The Bloomington City Council introduced Chapter 3 of the proposed Unified Development Ordinance at Tuesday night’s special session at City Hall.
Seats were hard to come by in the City Council Chambers, as residents spoke for hours on Chapter 3 of the UDO, the document that lays out the rules for land use and development in Bloomington.
Chapter 3 covers use regulations, which are the city’s rules concerning what land uses are permitted by right, or with conditional approval – and under what conditions.
Tuesday night’s session was the second of four scheduled meetings that will make up one long public hearing on the UDO.
The incorporation of multifamily units, or plexes, into core single-family neighborhoods unsurprisingly dominated discussion, with members of the public speaking both for and against the issue.
Advocates believe allowing single-family homes to be turned into plexes will create more housing diversity for people who are unable to purchase their own.
Those who pushed for plexes referenced the recent Regional Opportunity Initiatives housing study, which predicts Bloomington will need to add 2,236 more housing units by 2030. The study projects the city will have a population of about 90,300 by then.
“That’s ten years from now,” says Mary Jane Hall, president of the Bloomington Board of Realtors. “To accommodate our population growth - not current needs. Our growth. Based on our current building strategy, 2,000’s a lot of units. While we do not believe this change [allowing plexes] alone will add all of the 2,000 units – nor do we believe it will solve the entire problem – we do think it is an opportunity to expand housing choice for those who do not currently have it.”
Assistant Director of Planning and Development Scott Robinson estimated there are currently about 700 plexes in the city.
Opponents of making Bloomington denser with plexes were concerned about the possibility of outside developers coming in and making huge changes to neighborhoods with multifamily units.
Former Planning Director Tim Mueller was in attendance and gave his thoughts on the possibility. Mueller served as director from the mid-1970s to the mid-90s.
“In the early ‘70s the city made a change to allow five unrelated people in a single family home, as opposed to the previous three,” Mueller says. “That caused a wave of investor purchases of single-family homes in our central neighborhoods. Whole blocks turned over from home ownership to rentals, along with all of the adverse effects of rentals. This seems déjà vu to me – I think we’re treading on those grounds again.”
There was some discussion on whether developers from outside the city had already been inquiring about purchasing properties, even with the UDO still in development.
“I’d just like to share a couple of datapoints with you on the issue of whether or not developers are interested in buying here,” says Bloomington resident Steve Brewer. “We’ve owned a house for 27 years in the core – on a corner lot on Henderson street – since 1987. Since the news started coming out [about possible plexes in core neighborhoods] back in the Spring, we’ve received four offers to buy from out of town developers.”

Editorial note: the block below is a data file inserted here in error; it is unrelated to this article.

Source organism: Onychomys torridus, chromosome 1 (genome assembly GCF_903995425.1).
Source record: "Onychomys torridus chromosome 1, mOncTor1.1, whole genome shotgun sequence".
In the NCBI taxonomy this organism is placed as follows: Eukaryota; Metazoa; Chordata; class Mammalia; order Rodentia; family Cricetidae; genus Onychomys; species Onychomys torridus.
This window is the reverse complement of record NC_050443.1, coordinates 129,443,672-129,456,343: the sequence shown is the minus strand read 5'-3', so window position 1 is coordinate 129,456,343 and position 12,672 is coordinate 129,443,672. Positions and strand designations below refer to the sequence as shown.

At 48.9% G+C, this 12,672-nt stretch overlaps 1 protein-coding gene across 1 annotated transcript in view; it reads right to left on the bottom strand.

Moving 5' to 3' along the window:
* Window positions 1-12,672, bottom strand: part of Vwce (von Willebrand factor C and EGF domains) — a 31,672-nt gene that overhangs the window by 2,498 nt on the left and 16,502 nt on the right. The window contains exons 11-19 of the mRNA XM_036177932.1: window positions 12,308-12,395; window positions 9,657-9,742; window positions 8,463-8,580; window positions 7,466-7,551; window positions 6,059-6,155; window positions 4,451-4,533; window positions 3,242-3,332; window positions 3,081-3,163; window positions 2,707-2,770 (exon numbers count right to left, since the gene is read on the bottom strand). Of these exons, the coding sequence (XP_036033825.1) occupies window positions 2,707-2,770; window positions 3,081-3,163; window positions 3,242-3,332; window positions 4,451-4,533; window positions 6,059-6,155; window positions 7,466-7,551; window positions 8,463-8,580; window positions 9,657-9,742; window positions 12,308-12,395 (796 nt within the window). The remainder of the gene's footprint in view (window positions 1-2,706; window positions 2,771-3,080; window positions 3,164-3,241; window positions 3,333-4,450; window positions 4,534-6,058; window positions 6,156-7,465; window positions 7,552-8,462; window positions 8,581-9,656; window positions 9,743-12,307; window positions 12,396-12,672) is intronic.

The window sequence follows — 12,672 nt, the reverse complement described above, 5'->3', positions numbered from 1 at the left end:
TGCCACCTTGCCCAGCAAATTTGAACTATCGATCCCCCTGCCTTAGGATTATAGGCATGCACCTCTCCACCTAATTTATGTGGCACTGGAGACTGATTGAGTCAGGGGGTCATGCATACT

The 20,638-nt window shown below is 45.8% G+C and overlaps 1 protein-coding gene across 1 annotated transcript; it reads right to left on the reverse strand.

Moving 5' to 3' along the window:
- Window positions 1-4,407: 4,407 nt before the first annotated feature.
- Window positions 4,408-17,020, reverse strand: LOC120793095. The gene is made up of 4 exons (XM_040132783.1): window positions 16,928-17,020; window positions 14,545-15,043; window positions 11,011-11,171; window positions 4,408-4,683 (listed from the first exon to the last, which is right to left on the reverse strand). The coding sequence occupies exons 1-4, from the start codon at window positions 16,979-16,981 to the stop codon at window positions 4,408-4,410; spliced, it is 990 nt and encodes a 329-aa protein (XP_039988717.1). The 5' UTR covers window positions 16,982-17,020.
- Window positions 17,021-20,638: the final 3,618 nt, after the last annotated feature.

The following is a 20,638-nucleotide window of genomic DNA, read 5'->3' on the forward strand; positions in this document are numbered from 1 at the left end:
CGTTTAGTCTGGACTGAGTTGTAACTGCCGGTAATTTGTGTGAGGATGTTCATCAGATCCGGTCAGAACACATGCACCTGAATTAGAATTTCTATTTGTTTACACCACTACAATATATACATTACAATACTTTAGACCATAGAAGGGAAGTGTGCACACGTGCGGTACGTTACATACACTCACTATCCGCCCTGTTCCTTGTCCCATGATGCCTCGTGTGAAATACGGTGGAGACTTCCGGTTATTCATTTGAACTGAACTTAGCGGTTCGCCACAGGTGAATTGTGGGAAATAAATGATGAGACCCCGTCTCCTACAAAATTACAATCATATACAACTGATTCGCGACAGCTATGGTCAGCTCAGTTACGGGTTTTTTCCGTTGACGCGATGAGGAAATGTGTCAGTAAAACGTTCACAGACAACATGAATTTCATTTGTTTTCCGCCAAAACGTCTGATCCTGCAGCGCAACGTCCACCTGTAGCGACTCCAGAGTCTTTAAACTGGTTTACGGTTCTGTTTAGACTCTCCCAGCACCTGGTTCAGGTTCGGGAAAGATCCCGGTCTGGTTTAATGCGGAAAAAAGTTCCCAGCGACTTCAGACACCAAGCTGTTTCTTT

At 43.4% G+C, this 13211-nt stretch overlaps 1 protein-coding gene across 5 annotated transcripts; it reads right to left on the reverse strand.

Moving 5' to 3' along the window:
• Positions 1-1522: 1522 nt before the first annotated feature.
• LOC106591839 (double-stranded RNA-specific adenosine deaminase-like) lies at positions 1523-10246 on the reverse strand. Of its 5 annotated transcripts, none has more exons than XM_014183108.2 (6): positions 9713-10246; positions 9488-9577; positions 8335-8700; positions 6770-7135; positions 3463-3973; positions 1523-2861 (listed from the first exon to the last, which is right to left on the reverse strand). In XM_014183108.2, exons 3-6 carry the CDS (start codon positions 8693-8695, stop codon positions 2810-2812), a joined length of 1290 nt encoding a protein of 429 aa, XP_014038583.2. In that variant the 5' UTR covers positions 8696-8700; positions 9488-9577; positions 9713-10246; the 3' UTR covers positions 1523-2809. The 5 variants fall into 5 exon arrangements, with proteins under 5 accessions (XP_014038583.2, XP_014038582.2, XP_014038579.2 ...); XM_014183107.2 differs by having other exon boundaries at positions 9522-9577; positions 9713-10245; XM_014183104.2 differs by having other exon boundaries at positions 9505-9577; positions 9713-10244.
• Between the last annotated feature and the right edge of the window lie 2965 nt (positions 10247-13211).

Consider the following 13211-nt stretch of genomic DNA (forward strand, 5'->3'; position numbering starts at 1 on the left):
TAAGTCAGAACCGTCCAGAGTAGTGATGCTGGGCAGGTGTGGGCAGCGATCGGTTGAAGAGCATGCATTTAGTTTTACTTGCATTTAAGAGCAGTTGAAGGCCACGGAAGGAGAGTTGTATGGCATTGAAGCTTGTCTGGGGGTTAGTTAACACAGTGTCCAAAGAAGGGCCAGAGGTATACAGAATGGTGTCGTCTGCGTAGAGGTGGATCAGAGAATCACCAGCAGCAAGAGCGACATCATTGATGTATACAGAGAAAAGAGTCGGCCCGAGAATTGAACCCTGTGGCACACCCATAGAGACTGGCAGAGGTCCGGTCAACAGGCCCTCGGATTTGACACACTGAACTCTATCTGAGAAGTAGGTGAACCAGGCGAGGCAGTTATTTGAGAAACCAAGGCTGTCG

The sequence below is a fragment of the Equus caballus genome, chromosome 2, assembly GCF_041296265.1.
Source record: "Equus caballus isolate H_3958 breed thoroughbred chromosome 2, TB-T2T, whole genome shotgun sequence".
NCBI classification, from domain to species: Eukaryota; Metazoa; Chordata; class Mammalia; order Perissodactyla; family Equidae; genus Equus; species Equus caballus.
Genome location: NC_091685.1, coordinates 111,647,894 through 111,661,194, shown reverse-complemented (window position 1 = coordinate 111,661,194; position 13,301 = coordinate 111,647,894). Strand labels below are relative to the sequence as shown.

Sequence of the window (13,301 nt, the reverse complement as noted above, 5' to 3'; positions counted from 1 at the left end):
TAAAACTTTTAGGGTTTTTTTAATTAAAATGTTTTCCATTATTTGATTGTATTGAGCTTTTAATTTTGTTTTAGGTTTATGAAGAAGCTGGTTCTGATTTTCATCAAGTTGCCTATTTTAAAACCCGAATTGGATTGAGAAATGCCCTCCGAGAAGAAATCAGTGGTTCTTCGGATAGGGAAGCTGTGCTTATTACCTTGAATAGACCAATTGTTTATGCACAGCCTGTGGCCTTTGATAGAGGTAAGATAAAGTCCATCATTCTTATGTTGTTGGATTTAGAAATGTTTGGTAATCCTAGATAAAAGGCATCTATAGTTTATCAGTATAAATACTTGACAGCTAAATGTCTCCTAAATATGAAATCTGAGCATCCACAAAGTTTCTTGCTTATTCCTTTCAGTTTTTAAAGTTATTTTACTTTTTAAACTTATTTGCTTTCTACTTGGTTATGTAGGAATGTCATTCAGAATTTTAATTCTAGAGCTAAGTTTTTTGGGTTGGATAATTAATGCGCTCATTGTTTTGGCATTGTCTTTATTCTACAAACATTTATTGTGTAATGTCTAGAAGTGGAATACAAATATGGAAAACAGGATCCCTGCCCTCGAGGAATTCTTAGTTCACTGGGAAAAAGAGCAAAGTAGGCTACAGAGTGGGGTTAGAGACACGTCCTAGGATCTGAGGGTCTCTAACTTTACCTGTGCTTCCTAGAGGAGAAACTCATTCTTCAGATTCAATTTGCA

Resident Bill Baus said he's found himself in a similar situation.
“In over 30 years I haven’t received solicitation to buy these properties,” Baus says. “Since the new UDO became public, I have received two [offers] already from developers who want to buy my property.”
The most notable changes to Chapter 3 include:
- New duplex, triplex and fourplex housing uses were added in order to promote the creation of more housing and to diversify housing stock.
- Although originally proposed to be allowed by right in the R2, R3, and R4 zoning districts, duplexes and triplexes are now proposed to be conditional uses in the RE R1, R2 and R3 zoning districts. That means they would require a public hearing to be approved. Fourplexes are only allowed in the RM, RH and new R4 districts. Occupancy for each unit is limited to no more than three unrelated adults and their relatives.
- The Plan Commission recommended that duplex and triplex uses be allowed by-right for properties that are rezoned to R1, R2 or R3 that were not designated in one of those districts prior to the effective date of the UDO. Example: if portions of the old hospital site are rezoned they would not require conditional use hearings to build a duplex or triplex. The same goes for fourplexes in places rezoned to R4.
- The creation of a new Student Housing/Dormitory use, in response to public concern about the size and number of student housing projects in downtown. Any multi-family development with four or more bedrooms, or more than 33 percent three-bedroom units, is treated as student housing.
- Student Housing/Dormitory developments are limited in size and height and are required to be separated from each other in all zoning districts except the new MS Mixed-Use Student Housing zoning district.
- Because the current requirements for the construction of ground-floor retail space have created an oversupply that is mainly unused, those requirements have been reduced and the number of downtown blocks where new ground-floor retail space is required has been limited.
- Standards for noncommercial urban agriculture were clarified and updated.
- The Plan Commission recommended that the one-bedroom maximum for Accessory Dwelling Units be increased to two bedrooms. Doing so would provide more housing flexibility.
The City Council will discuss chapters 4 and 5 of the UDO at Wednesday night’s council meeting, which is at 6 p.m. at City Hall.